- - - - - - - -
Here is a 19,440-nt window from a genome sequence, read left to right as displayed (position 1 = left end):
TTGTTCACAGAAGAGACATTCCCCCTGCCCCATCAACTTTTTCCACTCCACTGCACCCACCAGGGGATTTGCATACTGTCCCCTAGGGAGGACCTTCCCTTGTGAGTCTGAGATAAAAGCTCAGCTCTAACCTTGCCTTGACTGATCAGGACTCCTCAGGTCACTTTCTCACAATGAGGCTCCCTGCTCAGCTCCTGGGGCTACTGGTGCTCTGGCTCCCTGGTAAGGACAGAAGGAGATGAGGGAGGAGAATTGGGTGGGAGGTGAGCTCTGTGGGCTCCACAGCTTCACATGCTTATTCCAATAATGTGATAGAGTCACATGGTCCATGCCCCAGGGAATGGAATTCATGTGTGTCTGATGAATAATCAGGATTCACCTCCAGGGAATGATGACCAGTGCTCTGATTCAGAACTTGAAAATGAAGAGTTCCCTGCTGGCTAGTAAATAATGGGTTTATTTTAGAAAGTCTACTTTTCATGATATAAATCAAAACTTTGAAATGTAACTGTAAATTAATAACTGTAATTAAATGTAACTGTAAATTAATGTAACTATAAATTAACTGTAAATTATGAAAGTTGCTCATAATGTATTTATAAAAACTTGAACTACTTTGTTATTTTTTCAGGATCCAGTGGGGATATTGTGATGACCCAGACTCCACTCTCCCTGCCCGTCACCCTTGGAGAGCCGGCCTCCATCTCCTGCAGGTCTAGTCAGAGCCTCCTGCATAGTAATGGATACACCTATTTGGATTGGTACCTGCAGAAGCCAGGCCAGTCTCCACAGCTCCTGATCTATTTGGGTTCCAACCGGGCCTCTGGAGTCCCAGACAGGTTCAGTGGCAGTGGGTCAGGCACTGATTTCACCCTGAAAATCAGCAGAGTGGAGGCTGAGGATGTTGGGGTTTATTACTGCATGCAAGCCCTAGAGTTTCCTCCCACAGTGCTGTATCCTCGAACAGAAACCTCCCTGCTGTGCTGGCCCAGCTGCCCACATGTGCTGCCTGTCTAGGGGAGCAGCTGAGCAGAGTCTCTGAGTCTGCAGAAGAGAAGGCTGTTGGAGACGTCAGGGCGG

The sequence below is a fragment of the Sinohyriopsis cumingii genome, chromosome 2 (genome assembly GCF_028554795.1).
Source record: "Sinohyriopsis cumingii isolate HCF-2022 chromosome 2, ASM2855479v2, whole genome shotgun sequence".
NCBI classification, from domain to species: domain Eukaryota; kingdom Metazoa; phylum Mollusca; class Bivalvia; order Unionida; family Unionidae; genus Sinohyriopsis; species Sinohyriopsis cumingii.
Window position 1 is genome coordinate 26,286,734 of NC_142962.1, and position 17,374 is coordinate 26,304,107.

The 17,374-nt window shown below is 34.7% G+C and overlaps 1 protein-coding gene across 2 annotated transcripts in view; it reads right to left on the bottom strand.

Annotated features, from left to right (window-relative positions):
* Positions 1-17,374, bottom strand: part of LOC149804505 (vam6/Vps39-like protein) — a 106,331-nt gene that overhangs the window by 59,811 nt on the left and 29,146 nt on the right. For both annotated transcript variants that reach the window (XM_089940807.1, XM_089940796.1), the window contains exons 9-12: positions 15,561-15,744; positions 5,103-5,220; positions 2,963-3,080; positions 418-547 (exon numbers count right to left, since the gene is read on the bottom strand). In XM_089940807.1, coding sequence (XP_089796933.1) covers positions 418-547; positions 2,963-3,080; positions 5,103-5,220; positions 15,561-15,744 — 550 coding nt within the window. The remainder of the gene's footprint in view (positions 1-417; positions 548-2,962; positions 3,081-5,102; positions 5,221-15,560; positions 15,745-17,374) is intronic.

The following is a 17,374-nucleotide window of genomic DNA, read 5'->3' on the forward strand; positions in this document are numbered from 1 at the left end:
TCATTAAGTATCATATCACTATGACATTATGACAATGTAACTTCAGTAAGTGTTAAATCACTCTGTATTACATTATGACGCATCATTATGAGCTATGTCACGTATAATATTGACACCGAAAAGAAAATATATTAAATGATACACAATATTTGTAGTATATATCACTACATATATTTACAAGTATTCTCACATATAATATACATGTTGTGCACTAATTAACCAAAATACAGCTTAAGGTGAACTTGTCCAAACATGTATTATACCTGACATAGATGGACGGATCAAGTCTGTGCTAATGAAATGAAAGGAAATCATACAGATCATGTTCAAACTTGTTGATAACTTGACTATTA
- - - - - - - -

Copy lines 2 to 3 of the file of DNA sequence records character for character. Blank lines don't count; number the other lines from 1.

TTGTTCACAGAAGAGACATTCCCCCTGCCCCATCAACTTTTTCCACTCCACTGCACCCACCAGGGGATTTGCATACTGTCCCCTAGGGAGGACCTTCCCTTGTGAGTCTGAGATAAAAGCTCAGCTCTAACCTTGCCTTGACTGATCAGGACTCCTCAGGTCACTTTCTCACAATGAGGCTCCCTGCTCAGCTCCTGGGGCTACTGGTGCTCTGGCTCCCTGGTAAGGACAGAAGGAGATGAGGGAGGAGAATTGGGTGGGAGGTGAGCTCTGTGGGCTCCACAGCTTCACATGCTTATTCCAATAATGTGATAGAGTCACATGGTCCATGCCCCAGGGAATGGAATTCATGTGTGTCTGATGAATAATCAGGATTCACCTCCAGGGAATGATGACCAGTGCTCTGATTCAGAACTTGAAAATGAAGAGTTCCCTGCTGGCTAGTAAATAATGGGTTTATTTTAGAAAGTCTACTTTTCATGATATAAATCAAAACTTTGAAATGTAACTGTAAATTAATAACTGTAATTAAATGTAACTGTAAATTAATGTAACTATAAATTAACTGTAAATTATGAAAGTTGCTCATAATGTATTTATAAAAACTTGAACTACTTTGTTATTTTTTCAGGATCCAGTGGGGATATTGTGATGACCCAGACTCCACTCTCCCTGCCCGTCACCCTTGGAGAGCCGGCCTCCATCTCCTGCAGGTCTAGTCAGAGCCTCCTGCATAGTAATGGATACACCTATTTGGATTGGTACCTGCAGAAGCCAGGCCAGTCTCCACAGCTCCTGATCTATTTGGGTTCCAACCGGGCCTCTGGAGTCCCAGACAGGTTCAGTGGCAGTGGGTCAGGCACTGATTTCACCCTGAAAATCAGCAGAGTGGAGGCTGAGGATGTTGGGGTTTATTACTGCATGCAAGCCCTAGAGTTTCCTCCCACAGTGCTGTATCCTCGAACAGAAACCTCCCTGCTGTGCTGGCCCAGCTGCCCACATGTGCTGCCTGTCTAGGGGAGCAGCTGAGCAGAGTCTCTGAGTCTGCAGAAGAGAAGGCTGTTGGAGACGTCAGGGCGG

The sequence below is a fragment of the Sinohyriopsis cumingii genome, chromosome 2 (genome assembly GCF_028554795.1).